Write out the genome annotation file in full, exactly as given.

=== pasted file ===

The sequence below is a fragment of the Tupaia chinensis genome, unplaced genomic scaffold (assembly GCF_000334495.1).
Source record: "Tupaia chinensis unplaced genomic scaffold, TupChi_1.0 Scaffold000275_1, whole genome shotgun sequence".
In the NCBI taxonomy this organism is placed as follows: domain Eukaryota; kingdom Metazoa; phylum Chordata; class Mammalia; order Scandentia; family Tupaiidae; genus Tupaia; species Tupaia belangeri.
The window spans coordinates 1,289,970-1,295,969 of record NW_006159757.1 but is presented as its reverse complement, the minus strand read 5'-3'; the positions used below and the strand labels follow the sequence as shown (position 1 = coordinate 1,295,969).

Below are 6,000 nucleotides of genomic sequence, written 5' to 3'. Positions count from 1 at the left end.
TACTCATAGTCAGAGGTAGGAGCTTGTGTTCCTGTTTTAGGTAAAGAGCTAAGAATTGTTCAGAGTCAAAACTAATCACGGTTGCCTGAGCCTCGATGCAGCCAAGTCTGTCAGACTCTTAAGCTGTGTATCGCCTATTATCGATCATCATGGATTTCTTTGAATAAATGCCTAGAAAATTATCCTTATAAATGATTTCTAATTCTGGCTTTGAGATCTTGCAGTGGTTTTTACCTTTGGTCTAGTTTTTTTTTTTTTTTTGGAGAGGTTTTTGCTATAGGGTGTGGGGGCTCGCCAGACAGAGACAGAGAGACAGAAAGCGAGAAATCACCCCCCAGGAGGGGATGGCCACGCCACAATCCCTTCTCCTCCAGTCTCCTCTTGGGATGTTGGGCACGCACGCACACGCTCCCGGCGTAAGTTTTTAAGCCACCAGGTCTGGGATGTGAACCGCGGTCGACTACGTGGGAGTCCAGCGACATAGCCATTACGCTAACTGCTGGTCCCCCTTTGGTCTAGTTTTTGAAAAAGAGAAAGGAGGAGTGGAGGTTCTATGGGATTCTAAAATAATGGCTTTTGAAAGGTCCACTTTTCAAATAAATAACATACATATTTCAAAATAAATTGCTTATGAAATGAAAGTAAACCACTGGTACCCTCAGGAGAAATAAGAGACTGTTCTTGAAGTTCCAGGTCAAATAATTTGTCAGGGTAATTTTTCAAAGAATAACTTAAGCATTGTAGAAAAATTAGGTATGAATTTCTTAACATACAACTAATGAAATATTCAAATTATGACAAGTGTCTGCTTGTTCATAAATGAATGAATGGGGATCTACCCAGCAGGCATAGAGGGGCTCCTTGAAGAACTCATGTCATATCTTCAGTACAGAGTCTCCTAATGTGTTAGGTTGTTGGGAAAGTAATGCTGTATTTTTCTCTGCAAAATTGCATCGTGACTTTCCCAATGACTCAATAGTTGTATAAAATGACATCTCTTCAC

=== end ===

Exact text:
The sequence below is a fragment of the Tupaia chinensis genome, unplaced genomic scaffold (assembly GCF_000334495.1).
Source record: "Tupaia chinensis unplaced genomic scaffold, TupChi_1.0 Scaffold000275_1, whole genome shotgun sequence".
In the NCBI taxonomy this organism is placed as follows: domain Eukaryota; kingdom Metazoa; phylum Chordata; class Mammalia; order Scandentia; family Tupaiidae; genus Tupaia; species Tupaia belangeri.
The window spans coordinates 1,289,970-1,295,969 of record NW_006159757.1 but is presented as its reverse complement, the minus strand read 5'-3'; the positions used below and the strand labels follow the sequence as shown (position 1 = coordinate 1,295,969).

Below are 6,000 nucleotides of genomic sequence, written 5' to 3'. Positions count from 1 at the left end.
TACTCATAGTCAGAGGTAGGAGCTTGTGTTCCTGTTTTAGGTAAAGAGCTAAGAATTGTTCAGAGTCAAAACTAATCACGGTTGCCTGAGCCTCGATGCAGCCAAGTCTGTCAGACTCTTAAGCTGTGTATCGCCTATTATCGATCATCATGGATTTCTTTGAATAAATGCCTAGAAAATTATCCTTATAAATGATTTCTAATTCTGGCTTTGAGATCTTGCAGTGGTTTTTACCTTTGGTCTAGTTTTTTTTTTTTTTTTGGAGAGGTTTTTGCTATAGGGTGTGGGGGCTCGCCAGACAGAGACAGAGAGACAGAAAGCGAGAAATCACCCCCCAGGAGGGGATGGCCACGCCACAATCCCTTCTCCTCCAGTCTCCTCTTGGGATGTTGGGCACGCACGCACACGCTCCCGGCGTAAGTTTTTAAGCCACCAGGTCTGGGATGTGAACCGCGGTCGACTACGTGGGAGTCCAGCGACATAGCCATTACGCTAACTGCTGGTCCCCCTTTGGTCTAGTTTTTGAAAAAGAGAAAGGAGGAGTGGAGGTTCTATGGGATTCTAAAATAATGGCTTTTGAAAGGTCCACTTTTCAAATAAATAACATACATATTTCAAAATAAATTGCTTATGAAATGAAAGTAAACCACTGGTACCCTCAGGAGAAATAAGAGACTGTTCTTGAAGTTCCAGGTCAAATAATTTGTCAGGGTAATTTTTCAAAGAATAACTTAAGCATTGTAGAAAAATTAGGTATGAATTTCTTAACATACAACTAATGAAATATTCAAATTATGACAAGTGTCTGCTTGTTCATAAATGAATGAATGGGGATCTACCCAGCAGGCATAGAGGGGCTCCTTGAAGAACTCATGTCATATCTTCAGTACAGAGTCTCCTAATGTGTTAGGTTGTTGGGAAAGTAATGCTGTATTTTTCTCTGCAAAATTGCATCGTGACTTTCCCAATGACTCAATAGTTGTATAAAATGACATCTCTTCAC